Polls Close In Chicago And Early Election Results Are Already In

Chicago election officials see increased turnout for the first mayoral election since 1985 not to have Richard M. Daley's name on the ballot. Thirty-one percent of voters showed up last time.

Chicago voters heading to polling places Tuesday are encountering a rare Chicago sight: a ballot without the name Daley printed on it.

“It felt good,” said Anthony Forbes, lifelong Chicago resident, as he exited an apartment lobby in the city’s Rogers Park neighborhood, where Mr. Forbes said he has voted in each election since Mayor Richard M. Daley's first victory in 1989. “I voted for Daley for so long. But it’s not like I ever had a choice.”

For years, "King Richard" faced no serious election challenges, handily winning even as voter turnout dropped. He served one year longer than his father, Richard J. Daley, Chicago's mayor from 1955 to 1976, who died in office. In 2007, the city's last mayoral election, the younger Mr. Daley won about 70 percent of the vote – but only 31 percent of voters showed up to the polls.


Former Obama Chief Of Staff Rahm Emanuel Has Won The Chicago Mayoral Election

Chicago mayoral candidate Rahm Emanuel, poses at the 69th St. C.T.A. train station in Chicago, Tuesday. The former White House chief of staff has been leading in polls and is hoping to get more than 50 percent of the votes cast Tuesday and to avoid an April runoff with the second-place vote-getter. Rahm Emanuel, the former chief of staff to President Barack Obama, won the Chicago mayoral election over five other challengers Tuesday, topping the 50% threshold to avoid a runoff vote, CNN projects.

With almost 75% of the vote counted, Emanuel had almost 55% of the vote, far outdistancing his rivals.

Former Chicago School Board head Gery Chico was in second place with 25%, while City Clerk Miguel del Valle had 9% and former U.S. Sen. Carol Moseley Braun had more than 8%. The other two candidates both had less than 2%.

While Tuesday's vote was technically the Democratic primary, there is no Republican contender in the heavily Democratic city, so Emanuel will succeed Richard M. Daley in the top job long associated with the Daley family.

Daley has been mayor since 1989, and his father held the post from 1955-76, making them the two longest-serving mayors in the city's history.

Emanuel, 51, started his campaign in November as a relative unknown to many in his native city, despite having served three terms as a congressman, being a key aide to President Bill Clinton and Obama's chief of staff.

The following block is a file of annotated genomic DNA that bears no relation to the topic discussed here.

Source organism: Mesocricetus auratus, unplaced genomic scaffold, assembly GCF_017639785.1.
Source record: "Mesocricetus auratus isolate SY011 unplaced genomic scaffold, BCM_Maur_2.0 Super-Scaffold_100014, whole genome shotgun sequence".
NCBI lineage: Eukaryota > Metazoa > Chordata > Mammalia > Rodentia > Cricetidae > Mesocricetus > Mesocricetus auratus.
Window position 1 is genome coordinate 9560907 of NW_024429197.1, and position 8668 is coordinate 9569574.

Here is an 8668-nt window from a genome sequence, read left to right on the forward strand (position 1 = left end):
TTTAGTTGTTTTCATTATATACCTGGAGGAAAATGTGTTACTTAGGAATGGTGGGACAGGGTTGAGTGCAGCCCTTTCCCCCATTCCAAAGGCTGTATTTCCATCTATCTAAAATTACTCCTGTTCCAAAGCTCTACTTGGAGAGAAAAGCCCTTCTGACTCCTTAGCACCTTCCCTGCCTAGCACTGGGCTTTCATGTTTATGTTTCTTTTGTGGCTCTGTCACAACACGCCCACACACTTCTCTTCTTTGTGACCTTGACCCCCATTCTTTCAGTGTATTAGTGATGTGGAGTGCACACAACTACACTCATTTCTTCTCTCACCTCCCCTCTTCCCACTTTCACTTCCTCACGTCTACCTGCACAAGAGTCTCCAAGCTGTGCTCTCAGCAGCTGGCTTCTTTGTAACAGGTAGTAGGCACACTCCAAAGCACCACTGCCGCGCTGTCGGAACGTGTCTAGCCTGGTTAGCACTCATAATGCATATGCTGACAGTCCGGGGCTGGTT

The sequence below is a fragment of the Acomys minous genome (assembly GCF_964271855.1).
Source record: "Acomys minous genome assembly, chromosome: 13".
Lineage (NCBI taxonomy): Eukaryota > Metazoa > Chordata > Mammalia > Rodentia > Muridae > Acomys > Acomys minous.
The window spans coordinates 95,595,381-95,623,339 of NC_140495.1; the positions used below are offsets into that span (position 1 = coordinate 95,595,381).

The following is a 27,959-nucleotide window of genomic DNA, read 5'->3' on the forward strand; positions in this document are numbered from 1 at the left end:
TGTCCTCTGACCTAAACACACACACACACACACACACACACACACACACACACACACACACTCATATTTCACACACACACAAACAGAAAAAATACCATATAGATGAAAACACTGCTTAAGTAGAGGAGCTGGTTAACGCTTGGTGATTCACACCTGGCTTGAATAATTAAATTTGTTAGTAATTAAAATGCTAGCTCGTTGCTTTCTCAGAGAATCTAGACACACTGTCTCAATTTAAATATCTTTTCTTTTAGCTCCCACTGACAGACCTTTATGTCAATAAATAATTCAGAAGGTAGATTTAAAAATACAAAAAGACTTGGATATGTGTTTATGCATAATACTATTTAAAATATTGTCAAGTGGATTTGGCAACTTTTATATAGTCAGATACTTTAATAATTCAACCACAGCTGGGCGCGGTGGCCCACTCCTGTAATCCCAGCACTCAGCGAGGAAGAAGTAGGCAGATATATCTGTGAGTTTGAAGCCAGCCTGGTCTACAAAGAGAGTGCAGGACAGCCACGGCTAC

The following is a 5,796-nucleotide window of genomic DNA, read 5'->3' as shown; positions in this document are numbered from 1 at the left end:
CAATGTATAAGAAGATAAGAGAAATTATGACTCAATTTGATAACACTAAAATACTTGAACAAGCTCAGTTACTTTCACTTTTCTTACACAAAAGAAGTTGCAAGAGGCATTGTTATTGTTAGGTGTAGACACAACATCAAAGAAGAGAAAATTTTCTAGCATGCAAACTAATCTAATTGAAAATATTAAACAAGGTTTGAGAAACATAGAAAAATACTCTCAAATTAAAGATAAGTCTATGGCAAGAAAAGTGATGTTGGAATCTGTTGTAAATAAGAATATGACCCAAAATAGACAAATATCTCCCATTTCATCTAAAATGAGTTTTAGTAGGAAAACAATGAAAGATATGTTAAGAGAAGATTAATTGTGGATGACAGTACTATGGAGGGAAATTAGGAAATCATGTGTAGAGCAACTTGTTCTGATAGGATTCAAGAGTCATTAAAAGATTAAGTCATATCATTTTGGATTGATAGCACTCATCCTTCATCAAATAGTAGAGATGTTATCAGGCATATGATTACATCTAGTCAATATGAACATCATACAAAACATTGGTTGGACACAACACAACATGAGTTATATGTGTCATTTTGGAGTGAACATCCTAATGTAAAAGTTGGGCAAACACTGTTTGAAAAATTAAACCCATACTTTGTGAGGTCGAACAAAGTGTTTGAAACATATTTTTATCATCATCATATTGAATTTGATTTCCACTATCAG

He worked hard to introduce himself, assembling a well-organized campaign operation and canvassing the city to deliver a series of high-profile campaign speeches as well as making 357 informal stops to meet voters -- 229 at various community locations, such as schools, grocery stories and churches and 110 at subway stations.

Emanuel also has hit the airwaves with a series of ads, buoyed by a large war chest, that touted his record and connections with Obama and Clinton while attacking his opponents.

For much of the campaign, Emanuel fought off an accusation that he was not a legal resident of Chicago and therefore could not run. The accusation stemmed from the renting of his house when he joined Obama's White House in 2009.

Emanuel maintained he never gave up his residency and defended himself at an election board hearing in December, which lasted almost 12 hours, even listing what possessions he had kept in the home: his wife's wedding dress, the family china, photo albums, a bed, a piano and a stereo and was asked specifically where they were stored: in a storage area in the basement.

After a series of conflicting rulings the state Supreme Court ruled unanimously Emanuel's name should be on the ballot.

His opponents also accused Emanuel of being a Washington insider who avoided answering questions about some of his controversial moves.

"He is a pathological evader of the truth," Chico said Monday.

For his part, Emanuel seemed to try to stay above the fray as the front-runner.

"They can say whatever they want," he said Monday. "It doesn't matter what anybody says or what they say about me because if we don't turn this city around it is going to be harder for their kids. That has been my focus from day one."

Emanuel, well-known for his colorful personality and past demonstrations of anger, stayed low-key throughout the campaign. He exploited the popularity in Chicago of the presidents he served, having Clinton come to town and stand next to him at a high-profile event last month, and running television and radio ads using some of Obama's laudatory words during an event when Emanuel confirmed his resignation.

Emanuel also used questions regarding statements from his opponents to tout some of the achievements he helped usher in while working in the White House: putting more police officers on the street, gun measures, the Wall Street reform bill and health care reform.

Key issues in the election included how to deal with an expected $654 million city deficit, possible reforms to the city's pension system and crime. Emanuel proposed a series of tax cuts, as well as increasing levies for luxury services, drawing the ire of some of his opponents.


Election Result Summary

Chicago Turns Out For 'Historic' Mayoral Election With No Daley On Ballot

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